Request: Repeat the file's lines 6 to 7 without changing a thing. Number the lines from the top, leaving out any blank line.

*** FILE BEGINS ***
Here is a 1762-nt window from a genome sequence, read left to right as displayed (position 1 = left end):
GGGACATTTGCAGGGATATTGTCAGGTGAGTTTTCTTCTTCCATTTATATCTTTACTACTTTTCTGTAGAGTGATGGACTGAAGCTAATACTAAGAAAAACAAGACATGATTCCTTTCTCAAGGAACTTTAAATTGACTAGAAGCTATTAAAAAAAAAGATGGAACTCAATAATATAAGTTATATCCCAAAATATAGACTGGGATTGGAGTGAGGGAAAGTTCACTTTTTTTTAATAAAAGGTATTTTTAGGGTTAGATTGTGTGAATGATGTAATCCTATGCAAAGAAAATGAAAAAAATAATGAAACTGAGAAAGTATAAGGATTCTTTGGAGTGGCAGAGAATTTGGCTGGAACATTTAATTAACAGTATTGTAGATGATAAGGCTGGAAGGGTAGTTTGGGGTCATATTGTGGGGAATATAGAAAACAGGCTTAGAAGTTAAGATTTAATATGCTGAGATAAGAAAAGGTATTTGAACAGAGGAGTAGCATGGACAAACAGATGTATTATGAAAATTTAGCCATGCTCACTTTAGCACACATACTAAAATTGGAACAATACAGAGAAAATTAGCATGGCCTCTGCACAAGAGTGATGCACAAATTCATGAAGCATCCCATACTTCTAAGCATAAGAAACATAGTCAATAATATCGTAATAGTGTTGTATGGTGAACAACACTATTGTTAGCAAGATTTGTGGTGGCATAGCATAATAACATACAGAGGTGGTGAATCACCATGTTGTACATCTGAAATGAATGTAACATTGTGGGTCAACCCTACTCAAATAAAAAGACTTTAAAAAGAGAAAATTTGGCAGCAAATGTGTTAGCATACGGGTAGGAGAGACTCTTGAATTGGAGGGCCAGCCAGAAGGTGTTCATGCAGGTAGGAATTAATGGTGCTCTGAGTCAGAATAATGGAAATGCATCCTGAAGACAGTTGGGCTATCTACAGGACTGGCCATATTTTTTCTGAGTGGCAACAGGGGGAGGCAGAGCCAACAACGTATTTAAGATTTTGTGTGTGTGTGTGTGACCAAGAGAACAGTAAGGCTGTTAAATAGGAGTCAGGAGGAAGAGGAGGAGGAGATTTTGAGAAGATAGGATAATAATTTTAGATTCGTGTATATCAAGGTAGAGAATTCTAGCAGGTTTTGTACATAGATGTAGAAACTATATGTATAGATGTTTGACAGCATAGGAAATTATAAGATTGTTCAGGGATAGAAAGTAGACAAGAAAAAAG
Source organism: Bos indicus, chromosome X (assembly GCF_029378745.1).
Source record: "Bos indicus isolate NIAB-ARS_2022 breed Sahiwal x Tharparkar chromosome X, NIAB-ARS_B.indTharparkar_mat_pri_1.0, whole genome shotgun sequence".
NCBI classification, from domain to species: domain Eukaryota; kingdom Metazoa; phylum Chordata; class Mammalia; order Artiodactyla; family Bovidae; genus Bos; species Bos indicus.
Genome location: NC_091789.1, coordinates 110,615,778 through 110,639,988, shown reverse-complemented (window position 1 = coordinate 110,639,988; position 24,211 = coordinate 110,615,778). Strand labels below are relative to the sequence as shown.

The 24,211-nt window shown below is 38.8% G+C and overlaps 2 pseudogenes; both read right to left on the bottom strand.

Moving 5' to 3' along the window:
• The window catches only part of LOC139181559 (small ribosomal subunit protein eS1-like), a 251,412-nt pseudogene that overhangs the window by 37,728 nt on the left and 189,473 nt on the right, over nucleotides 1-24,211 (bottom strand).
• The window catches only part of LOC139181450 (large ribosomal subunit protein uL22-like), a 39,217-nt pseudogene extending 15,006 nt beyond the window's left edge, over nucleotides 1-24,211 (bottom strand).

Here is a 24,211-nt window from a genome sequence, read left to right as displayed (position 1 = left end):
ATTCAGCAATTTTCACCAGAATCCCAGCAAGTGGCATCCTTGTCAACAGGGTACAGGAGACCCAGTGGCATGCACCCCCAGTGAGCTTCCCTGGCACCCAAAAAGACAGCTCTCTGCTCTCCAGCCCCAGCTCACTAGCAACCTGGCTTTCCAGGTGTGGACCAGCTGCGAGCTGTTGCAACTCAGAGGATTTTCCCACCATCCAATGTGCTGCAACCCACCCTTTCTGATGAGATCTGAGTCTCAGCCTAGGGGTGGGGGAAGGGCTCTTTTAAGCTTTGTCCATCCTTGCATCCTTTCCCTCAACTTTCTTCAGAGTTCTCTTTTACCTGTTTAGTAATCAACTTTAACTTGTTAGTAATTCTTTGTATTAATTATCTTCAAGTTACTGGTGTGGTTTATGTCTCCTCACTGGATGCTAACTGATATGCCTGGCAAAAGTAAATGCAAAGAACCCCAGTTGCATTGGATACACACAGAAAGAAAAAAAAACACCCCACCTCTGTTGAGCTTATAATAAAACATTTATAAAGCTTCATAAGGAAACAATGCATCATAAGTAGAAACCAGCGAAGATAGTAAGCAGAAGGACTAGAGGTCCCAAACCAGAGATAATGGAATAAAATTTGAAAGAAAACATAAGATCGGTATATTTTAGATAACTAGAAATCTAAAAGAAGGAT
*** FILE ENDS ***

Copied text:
Genome location: NC_091789.1, coordinates 110,615,778 through 110,639,988, shown reverse-complemented (window position 1 = coordinate 110,639,988; position 24,211 = coordinate 110,615,778). Strand labels below are relative to the sequence as shown.

The 24,211-nt window shown below is 38.8% G+C and overlaps 2 pseudogenes; both read right to left on the bottom strand.